Third shift

Image: João Nitsche


The omission of the public debate on what to do to face the coronavirus epidemic and the economic depression, leaves the working class unarmed to face the new cycle of capital’s offensive

With the world of fantasy reigning during the election period closed, the harsh reality of a society in the midst of a civilizing crisis is imposed. The omission of the public debate on what to do to face the coronavirus epidemic and the economic depression – central problems of the national situation – leaves the working class unarmed to face the new cycle of capital’s offensive.

For fear of touching on thorny topics that could go against common sense, the candidates criminally concealed the seriousness of the coronavirus epidemic. Even though, since the second week of November, doctors and epidemiologists have repeatedly warned that the number of infections and deaths from the coronavirus was systematically increasing.1 The consequence of ignoring reality is that the health crisis has turned into a real time bomb scheduled to explode during the end of the year festivities.

In the cities of Rio de Janeiro and São Paulo, where the availability of ICU beds was dangerously close to saturation point, irresponsibility and imposture were explicit. As soon as the polls for the second round had cooled down, rulers who until then had denied the vertiginous resurgence of infections and the urgency of limiting the movement of people announced, with an apologetic air, improvised measures to expand hospital beds and timid measures to restrict the agglomeration of the population.

In the federal government, incompetence and impudence are unbeatable. With twenty-two states recording a reproduction rate of coronavirus infections greater than 1 – seventeen of them with an accelerating trend – the Ministry of Health refuses to recognize the urgency of adopting social isolation measures. Even betting all the chips on “herd immunity” as a health strategy, the Bolsonaro government does not even have a national vaccination plan. Before taking care of the population's health, the President of the Republic is dedicated to the inglorious "vaccine war" with his enemies and to instigate his supporters to mock death with the campaign #VaiTerNatalSim.²

By hiding from the population the seriousness of the economic crisis and its catastrophic effects on public finances, a very convenient expedient for those who promised worlds and funds to voters, the electoral debate left the population completely bewildered to face the storm that was coming. Even with the partial recovery of losses caused by the quarantine measures, which led to a drop of almost 12% in GDP in the second quarter of 2020 compared to the same period of the previous year, the Brazilian economy remains depressed.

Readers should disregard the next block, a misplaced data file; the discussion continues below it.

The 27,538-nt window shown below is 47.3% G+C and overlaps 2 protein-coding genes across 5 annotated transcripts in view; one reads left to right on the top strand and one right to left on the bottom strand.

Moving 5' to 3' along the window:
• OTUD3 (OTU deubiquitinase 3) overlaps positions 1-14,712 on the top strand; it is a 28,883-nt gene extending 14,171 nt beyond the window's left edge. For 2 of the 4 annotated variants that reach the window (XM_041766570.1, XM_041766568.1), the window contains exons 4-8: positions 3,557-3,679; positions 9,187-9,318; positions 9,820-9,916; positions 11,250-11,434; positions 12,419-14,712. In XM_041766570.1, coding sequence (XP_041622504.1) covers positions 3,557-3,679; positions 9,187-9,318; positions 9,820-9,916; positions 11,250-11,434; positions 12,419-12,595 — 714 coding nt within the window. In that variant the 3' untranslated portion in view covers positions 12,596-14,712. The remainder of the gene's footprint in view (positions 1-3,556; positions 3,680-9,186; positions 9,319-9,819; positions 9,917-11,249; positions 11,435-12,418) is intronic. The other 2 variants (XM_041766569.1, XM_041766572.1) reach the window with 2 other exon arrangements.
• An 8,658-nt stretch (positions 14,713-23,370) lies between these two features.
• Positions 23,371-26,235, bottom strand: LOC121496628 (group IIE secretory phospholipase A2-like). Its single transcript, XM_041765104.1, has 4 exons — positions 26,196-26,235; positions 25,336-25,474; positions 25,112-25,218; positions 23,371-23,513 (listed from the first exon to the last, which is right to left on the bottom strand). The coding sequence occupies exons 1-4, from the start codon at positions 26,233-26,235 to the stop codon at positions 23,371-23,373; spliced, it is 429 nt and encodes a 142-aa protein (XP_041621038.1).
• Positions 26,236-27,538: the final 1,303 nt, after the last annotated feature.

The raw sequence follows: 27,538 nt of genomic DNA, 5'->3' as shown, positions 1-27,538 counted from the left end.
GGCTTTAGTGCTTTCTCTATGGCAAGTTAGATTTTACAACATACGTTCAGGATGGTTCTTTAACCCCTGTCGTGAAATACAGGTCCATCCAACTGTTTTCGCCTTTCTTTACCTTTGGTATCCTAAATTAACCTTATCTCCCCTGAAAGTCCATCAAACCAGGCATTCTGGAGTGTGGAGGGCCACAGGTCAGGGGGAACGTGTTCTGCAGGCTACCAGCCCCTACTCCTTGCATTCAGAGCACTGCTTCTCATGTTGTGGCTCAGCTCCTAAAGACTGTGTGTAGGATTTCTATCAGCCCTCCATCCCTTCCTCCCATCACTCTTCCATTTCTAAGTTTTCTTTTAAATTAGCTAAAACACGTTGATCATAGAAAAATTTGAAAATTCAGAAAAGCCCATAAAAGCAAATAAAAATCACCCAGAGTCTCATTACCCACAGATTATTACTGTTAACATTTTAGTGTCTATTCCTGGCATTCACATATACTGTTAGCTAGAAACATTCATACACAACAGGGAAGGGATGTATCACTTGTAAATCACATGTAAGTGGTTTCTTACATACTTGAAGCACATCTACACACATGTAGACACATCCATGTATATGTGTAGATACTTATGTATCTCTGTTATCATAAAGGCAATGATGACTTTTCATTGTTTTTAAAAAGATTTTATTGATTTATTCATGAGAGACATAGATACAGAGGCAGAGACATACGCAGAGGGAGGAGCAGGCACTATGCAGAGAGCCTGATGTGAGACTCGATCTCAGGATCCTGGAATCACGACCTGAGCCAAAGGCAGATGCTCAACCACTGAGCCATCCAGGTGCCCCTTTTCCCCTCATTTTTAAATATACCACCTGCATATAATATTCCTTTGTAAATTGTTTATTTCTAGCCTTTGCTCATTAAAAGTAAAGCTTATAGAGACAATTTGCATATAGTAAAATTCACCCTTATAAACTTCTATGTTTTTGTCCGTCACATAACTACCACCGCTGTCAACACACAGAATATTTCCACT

The injection of more than 8% of GDP into public spending, financed by the war budget voted by the National Congress, did not prevent the level of activity from remaining 5% below that observed in the same period of the previous year in the third quarter, nor did it that the labor market remained depressed, leaving nearly one in three members of the workforce unemployed, underemployed (working less than they would like) or simply discouraged (giving up looking for a job).

To everyone's surprise, the recession was accompanied by a significant increase in the cost of living. Even with the official inflation index stabilized at around 3,5 to 4% a year, the sharp devaluation of the Real against the dollar and the displacement of food supply to the foreign market led to an increase in the prices of the components of the basic basket of food to double-digit percentage levels, drastically eroding the already weakened effective purchasing power of families.

Contrary to what the priests of the order suggest, who year after year predict a resumption of growth that never takes place, the recession in the Brazilian economy is deep and has no end date. As long as the global health crisis is not overcome, which, according to the IMF's baseline scenario, should only occur at the end of 2022, there is no possibility of a somewhat more sustainable resumption of growth in the world economy.3

But even after the end of the pandemic, the recovery of the Brazilian economy will not be guaranteed. The ongoing crisis is not a linear continuation of the stagnation that has dragged on since 2015, but its metastasis in a structural crisis that calls into question the very stability of the economic model.

The huge imbalance of public finances and the growing vulnerability of the external sector call into question the macroeconomic assumptions of the inflation targeting and fiscal austerity regime that guide economic policy. The deepening of the social crisis reinforces the risk of a rebellion by the subordinate classes. Unfortunately, none of this was the subject of the electoral debate.

The worsening of the health, economic and social crises puts into perspective a strong intensification of the class struggle. This is what we saw last week, for example, in Guatemala and India, where workers staged unprecedented demonstrations against the neoliberal adjustment. Supporting resistance struggles against capital's offensive against labor, debating the urgency of a project of labor's offensive against capital, and building revolutionary organizations that are up to the historical challenges are the fundamental tasks of the next moment.

* Plinio de Arruda Sampaio Jr. is a retired professor at the Institute of Economics at Unicamp. Author, among other books, of Between nation and barbarism – dilemmas of dependent capitalism (Voices).



2 covid19

3 world-economic-outlook-october-2020

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